5. Apps. Oh the fun of an iPhone. I swear, my kid knows my phone better than me. Fisher Price has some great apps. They are free, and they don't go dormant. If he hasn't touched it in a minute or two, then the app will talk to him to try to reengage him. Brilliant! He loves them and there are like 7-8 different ones ranging from songs, to counting to animal sounds. He only gets to play with the iPhone when we are out. At home and in the car, it's mommy's phone and he has to ask permission to use it. My phone does NOT belong to him and I try to teach him that daily.
6. Lastly, we have "off" days. If the week or weekend was hectic, then we always have an "off" day. At least once or twice a week, we stay home. We don't go anywhere. I let him nap when he wants to, twice even sometimes. I let him eat or snack when he wants to and we play whatever he wants to. I try to reward him for his awesome behavior while he was being dragged around all weekend doing mommy and daddy stuff, by letting him just have a day to make all the decisions (in moderation) and feel important. Then the next day, we go out again, sometimes to run errands and sometimes to go do something fun. We do swim a lot, go to the library, go eat with daddy at work, etc.
The main point to this blog, is that I had to make some mistakes and struggle to figure out how to have a life, get things done and have a happy kid all at once. I don't always succeed, hence #3, we leave. I will say this, I have only walked out of a store once. I believe this is is because the other rules work well and my son and I communicate well. I try to read my kiddo too. I don't make him do things because I want to, I ask my child to help me find the colors at the grocery store and look for animals on packages while I get my things done. Now, when it comes to him going to bed on time, yes, he does what I say, because it's what's best for him. Parents, I think, have to find a fine line between making their kid do something because they know whats best and working with their kid to adapt to running errands and doing things that don't have to be done at that minute, but can be done.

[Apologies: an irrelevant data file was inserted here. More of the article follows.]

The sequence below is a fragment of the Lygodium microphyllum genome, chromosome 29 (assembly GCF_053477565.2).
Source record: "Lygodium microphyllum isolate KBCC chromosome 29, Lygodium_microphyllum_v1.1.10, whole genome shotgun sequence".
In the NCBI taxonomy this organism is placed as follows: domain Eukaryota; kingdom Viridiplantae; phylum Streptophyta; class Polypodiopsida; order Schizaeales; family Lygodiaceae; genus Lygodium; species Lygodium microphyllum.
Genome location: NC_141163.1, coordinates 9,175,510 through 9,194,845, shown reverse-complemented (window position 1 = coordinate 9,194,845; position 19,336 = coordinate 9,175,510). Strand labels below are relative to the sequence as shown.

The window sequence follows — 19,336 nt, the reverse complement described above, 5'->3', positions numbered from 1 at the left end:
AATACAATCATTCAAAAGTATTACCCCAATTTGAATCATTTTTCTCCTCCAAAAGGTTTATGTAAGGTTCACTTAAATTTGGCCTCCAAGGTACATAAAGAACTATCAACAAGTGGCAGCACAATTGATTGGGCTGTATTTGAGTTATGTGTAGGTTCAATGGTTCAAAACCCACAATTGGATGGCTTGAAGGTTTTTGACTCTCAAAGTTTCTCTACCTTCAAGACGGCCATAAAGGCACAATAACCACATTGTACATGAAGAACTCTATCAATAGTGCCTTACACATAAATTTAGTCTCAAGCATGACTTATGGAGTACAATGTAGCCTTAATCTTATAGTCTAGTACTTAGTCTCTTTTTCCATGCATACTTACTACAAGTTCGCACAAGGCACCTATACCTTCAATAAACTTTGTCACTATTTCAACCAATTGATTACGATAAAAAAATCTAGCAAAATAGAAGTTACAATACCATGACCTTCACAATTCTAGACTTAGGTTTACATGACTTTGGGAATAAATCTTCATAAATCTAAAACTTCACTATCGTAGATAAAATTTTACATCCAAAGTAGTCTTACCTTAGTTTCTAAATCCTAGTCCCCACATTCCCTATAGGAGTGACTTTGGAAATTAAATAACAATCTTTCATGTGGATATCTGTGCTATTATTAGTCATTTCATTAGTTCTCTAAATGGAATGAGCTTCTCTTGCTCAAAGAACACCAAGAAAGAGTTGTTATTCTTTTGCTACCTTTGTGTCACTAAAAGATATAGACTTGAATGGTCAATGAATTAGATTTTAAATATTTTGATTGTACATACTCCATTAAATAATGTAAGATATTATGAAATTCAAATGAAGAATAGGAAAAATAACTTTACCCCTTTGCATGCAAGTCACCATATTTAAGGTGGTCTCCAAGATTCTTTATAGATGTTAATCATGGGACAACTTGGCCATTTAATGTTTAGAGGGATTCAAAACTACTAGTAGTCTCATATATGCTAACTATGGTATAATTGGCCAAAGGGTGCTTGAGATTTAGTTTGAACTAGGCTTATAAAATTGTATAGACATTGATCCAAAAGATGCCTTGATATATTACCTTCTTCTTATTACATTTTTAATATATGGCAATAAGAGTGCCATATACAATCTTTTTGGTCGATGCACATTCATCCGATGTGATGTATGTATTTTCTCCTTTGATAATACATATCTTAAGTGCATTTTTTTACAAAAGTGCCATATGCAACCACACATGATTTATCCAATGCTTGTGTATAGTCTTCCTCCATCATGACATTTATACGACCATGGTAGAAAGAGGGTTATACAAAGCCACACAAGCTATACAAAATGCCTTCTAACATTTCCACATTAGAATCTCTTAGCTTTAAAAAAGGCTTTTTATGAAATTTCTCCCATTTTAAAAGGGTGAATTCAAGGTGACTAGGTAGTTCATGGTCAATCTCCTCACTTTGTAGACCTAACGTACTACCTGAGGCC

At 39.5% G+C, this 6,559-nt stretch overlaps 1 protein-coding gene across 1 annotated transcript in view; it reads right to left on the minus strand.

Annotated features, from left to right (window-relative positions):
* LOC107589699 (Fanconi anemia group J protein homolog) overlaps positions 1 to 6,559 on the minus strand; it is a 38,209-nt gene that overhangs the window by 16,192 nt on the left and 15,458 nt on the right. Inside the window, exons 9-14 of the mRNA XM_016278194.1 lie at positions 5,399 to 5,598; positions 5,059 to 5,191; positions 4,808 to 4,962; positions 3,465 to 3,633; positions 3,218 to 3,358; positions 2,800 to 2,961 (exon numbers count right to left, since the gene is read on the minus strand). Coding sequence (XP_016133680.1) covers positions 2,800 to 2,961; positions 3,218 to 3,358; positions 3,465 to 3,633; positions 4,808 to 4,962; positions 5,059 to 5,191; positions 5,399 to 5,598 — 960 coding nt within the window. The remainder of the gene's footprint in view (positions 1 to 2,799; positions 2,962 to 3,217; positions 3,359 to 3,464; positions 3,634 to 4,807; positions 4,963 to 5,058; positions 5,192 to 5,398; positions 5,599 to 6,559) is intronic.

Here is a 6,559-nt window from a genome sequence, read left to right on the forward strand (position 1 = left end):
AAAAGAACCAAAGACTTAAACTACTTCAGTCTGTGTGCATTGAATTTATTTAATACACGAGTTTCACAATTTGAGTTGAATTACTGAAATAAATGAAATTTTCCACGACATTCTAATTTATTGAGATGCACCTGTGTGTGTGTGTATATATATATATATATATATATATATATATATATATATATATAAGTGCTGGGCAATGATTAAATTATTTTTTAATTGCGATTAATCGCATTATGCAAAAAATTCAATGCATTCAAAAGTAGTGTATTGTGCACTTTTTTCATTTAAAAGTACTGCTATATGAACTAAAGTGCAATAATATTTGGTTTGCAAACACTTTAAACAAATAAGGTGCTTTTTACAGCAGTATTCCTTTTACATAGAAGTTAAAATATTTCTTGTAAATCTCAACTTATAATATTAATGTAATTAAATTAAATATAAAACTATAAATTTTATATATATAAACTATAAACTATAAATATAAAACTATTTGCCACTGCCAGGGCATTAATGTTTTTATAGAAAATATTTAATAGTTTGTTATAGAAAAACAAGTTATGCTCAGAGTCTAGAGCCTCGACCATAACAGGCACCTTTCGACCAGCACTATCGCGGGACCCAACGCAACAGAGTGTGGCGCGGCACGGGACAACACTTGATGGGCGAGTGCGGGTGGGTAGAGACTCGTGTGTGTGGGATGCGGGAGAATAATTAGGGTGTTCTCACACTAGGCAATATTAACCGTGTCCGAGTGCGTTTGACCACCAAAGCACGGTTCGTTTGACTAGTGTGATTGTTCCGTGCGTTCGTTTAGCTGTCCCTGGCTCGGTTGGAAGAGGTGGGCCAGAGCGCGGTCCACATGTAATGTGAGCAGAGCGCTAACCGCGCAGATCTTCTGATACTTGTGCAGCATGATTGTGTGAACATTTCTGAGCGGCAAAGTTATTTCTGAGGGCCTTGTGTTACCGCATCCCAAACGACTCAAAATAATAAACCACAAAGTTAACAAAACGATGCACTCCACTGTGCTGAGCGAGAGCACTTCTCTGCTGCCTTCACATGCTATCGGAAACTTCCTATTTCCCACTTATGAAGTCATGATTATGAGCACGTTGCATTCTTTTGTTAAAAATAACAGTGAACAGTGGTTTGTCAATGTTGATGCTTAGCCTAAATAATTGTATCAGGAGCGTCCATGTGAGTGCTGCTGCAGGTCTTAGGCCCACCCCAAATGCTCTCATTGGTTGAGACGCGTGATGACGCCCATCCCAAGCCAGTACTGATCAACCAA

I am not saying that I have it all figured out. Please understand that we are learning from each other daily. What interests him today may not tomorrow. I am always having to find new ways to adapt to him so that he can adapt to me and my lifestyle. I am able to go have lunch with friends and go to the mall, all with a happy, agreeable baby. Then, we go do something fun for him, like the park. Lastly, as rule #6 says, we then have an off day. All this combined makes for a great kid who is so wonderful. I hope that baby #2 will be just as easy going because we try to tune into her. Until next time...
This was our little one at 7 months. Our pumpkin.